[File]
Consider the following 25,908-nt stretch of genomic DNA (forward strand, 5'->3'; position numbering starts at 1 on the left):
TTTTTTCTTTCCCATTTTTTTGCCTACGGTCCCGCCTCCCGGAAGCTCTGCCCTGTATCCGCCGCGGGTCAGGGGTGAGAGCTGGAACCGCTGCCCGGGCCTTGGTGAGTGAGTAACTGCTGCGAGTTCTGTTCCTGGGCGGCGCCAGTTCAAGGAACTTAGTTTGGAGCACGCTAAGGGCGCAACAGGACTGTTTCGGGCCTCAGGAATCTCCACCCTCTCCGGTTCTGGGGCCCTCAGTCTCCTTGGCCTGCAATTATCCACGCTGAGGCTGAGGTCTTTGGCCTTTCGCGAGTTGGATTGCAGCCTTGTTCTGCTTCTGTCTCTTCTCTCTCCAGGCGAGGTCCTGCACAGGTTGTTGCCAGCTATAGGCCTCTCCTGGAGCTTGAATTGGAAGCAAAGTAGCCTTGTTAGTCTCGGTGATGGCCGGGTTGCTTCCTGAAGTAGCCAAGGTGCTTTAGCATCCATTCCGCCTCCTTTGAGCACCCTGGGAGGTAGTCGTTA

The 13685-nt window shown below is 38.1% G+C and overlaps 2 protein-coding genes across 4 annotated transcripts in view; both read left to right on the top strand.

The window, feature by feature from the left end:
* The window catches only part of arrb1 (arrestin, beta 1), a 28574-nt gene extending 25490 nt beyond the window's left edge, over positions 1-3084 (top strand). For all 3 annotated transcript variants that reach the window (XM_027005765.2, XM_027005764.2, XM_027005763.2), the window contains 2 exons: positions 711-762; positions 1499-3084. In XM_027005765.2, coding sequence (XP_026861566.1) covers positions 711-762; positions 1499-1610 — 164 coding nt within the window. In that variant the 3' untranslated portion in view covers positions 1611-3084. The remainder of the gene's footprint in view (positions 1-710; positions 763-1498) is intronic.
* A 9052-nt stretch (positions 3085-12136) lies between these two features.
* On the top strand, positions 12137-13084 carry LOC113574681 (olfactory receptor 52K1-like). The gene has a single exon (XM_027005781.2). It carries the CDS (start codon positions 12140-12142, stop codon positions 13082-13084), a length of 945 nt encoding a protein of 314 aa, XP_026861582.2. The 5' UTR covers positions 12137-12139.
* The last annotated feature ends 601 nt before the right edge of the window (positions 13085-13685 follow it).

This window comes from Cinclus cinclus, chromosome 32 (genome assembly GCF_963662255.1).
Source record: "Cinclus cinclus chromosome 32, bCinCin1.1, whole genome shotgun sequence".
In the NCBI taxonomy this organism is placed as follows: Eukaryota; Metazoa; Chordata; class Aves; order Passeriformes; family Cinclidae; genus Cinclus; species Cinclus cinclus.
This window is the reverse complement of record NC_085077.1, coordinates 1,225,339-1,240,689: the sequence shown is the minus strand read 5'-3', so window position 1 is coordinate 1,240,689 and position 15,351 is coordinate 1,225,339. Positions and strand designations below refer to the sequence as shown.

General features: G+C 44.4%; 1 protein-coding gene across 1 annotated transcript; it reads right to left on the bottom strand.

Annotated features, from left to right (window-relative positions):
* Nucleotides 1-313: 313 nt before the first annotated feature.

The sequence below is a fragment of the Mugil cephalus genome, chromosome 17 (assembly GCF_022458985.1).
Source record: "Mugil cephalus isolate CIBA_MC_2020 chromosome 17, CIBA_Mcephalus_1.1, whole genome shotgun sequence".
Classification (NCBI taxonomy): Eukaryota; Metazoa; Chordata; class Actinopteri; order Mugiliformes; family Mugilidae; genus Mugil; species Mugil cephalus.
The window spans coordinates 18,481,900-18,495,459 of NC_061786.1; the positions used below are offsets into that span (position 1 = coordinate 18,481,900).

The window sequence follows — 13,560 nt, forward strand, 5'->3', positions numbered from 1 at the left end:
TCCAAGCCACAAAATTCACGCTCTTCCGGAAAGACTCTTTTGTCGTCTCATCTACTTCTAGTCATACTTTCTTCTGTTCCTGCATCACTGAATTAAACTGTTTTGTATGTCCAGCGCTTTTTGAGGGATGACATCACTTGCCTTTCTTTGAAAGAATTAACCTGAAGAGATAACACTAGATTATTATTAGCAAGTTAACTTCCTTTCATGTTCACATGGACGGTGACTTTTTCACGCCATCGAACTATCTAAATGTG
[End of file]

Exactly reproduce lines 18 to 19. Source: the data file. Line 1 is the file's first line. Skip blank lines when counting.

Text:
Classification (NCBI taxonomy): Eukaryota; Metazoa; Chordata; class Actinopteri; order Mugiliformes; family Mugilidae; genus Mugil; species Mugil cephalus.
The window spans coordinates 18,481,900-18,495,459 of NC_061786.1; the positions used below are offsets into that span (position 1 = coordinate 18,481,900).